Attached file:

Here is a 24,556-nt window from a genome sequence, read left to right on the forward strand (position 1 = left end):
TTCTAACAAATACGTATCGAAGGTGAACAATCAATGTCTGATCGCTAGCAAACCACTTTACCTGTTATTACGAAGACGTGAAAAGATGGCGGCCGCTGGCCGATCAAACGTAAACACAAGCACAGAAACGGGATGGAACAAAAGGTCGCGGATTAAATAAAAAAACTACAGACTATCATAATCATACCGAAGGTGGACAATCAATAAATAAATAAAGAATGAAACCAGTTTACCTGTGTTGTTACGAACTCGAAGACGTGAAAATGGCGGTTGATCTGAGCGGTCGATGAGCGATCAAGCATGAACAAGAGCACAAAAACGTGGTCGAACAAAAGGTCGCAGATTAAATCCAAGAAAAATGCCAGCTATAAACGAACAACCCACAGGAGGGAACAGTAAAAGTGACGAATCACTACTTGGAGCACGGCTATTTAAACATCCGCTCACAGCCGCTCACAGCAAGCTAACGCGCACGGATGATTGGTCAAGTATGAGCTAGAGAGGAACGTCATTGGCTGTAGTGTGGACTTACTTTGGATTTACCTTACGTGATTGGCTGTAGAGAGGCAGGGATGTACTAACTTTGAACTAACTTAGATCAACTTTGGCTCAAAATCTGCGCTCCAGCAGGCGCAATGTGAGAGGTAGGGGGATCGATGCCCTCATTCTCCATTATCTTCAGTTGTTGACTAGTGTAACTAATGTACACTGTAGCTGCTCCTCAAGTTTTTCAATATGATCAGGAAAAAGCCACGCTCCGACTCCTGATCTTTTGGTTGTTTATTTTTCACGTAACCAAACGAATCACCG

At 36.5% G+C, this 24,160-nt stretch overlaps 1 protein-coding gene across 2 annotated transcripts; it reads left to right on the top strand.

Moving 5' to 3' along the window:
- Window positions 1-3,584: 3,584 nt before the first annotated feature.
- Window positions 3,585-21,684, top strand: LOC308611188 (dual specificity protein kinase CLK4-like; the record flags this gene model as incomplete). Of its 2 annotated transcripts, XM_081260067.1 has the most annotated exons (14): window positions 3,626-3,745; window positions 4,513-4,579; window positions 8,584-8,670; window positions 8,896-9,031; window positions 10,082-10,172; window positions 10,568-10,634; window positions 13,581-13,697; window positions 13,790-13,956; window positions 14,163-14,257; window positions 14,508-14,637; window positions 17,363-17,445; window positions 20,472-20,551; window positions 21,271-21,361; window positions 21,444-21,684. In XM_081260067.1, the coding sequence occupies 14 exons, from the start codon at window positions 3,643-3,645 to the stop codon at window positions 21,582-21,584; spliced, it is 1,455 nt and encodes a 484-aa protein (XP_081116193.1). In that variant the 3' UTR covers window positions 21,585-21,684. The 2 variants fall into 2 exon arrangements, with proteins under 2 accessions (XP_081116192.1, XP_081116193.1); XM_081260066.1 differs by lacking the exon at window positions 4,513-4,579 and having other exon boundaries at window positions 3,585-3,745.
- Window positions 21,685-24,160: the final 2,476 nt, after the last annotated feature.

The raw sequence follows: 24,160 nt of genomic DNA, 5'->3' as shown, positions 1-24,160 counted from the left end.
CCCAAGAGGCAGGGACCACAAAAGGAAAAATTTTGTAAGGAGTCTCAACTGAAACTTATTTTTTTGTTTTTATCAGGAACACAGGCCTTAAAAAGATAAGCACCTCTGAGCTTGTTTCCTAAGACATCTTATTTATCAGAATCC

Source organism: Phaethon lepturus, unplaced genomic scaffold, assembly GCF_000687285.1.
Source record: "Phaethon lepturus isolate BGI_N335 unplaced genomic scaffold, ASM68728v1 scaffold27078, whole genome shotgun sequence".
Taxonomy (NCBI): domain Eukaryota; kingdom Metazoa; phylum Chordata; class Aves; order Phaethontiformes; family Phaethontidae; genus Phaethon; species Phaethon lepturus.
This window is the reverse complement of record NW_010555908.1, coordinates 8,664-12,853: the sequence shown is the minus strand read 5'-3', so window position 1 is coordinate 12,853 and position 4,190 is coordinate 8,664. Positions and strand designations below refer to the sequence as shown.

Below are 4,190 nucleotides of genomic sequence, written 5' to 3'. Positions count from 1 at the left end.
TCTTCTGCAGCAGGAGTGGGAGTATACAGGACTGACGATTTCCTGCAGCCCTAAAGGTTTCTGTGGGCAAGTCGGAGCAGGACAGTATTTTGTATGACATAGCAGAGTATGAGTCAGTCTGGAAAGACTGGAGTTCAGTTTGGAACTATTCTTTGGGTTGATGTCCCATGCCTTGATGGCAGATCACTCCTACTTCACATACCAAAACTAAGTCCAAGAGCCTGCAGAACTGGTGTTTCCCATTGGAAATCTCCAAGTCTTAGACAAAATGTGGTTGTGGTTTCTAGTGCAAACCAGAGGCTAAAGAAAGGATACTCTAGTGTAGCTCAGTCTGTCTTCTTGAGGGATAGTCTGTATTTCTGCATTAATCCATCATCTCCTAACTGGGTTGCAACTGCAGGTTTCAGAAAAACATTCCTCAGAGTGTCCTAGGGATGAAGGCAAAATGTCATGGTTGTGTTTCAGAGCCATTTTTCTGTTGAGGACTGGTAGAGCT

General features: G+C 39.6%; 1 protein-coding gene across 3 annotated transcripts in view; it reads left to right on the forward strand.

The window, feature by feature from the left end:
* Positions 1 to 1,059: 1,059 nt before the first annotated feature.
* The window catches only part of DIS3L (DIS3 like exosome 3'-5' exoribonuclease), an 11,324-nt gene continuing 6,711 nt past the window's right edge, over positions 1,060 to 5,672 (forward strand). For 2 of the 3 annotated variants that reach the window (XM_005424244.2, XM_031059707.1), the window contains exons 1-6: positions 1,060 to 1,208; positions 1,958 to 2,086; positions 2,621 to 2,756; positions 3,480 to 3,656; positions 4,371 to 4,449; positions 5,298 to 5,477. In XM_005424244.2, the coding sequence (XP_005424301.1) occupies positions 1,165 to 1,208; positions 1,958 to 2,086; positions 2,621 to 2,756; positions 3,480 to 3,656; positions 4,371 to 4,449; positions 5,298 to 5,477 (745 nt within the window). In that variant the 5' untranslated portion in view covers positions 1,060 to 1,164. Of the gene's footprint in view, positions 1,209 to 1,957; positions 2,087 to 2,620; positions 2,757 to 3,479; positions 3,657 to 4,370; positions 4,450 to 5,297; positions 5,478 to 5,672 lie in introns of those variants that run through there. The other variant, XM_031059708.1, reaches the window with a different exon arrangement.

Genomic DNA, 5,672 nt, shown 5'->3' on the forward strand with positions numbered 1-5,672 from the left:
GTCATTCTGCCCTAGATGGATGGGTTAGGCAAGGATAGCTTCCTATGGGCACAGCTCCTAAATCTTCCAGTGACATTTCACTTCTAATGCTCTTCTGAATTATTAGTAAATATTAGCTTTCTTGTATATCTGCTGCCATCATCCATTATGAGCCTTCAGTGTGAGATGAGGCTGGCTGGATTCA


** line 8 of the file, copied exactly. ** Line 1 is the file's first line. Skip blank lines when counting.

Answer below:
The raw sequence follows: 24,160 nt of genomic DNA, 5'->3' as shown, positions 1-24,160 counted from the left end.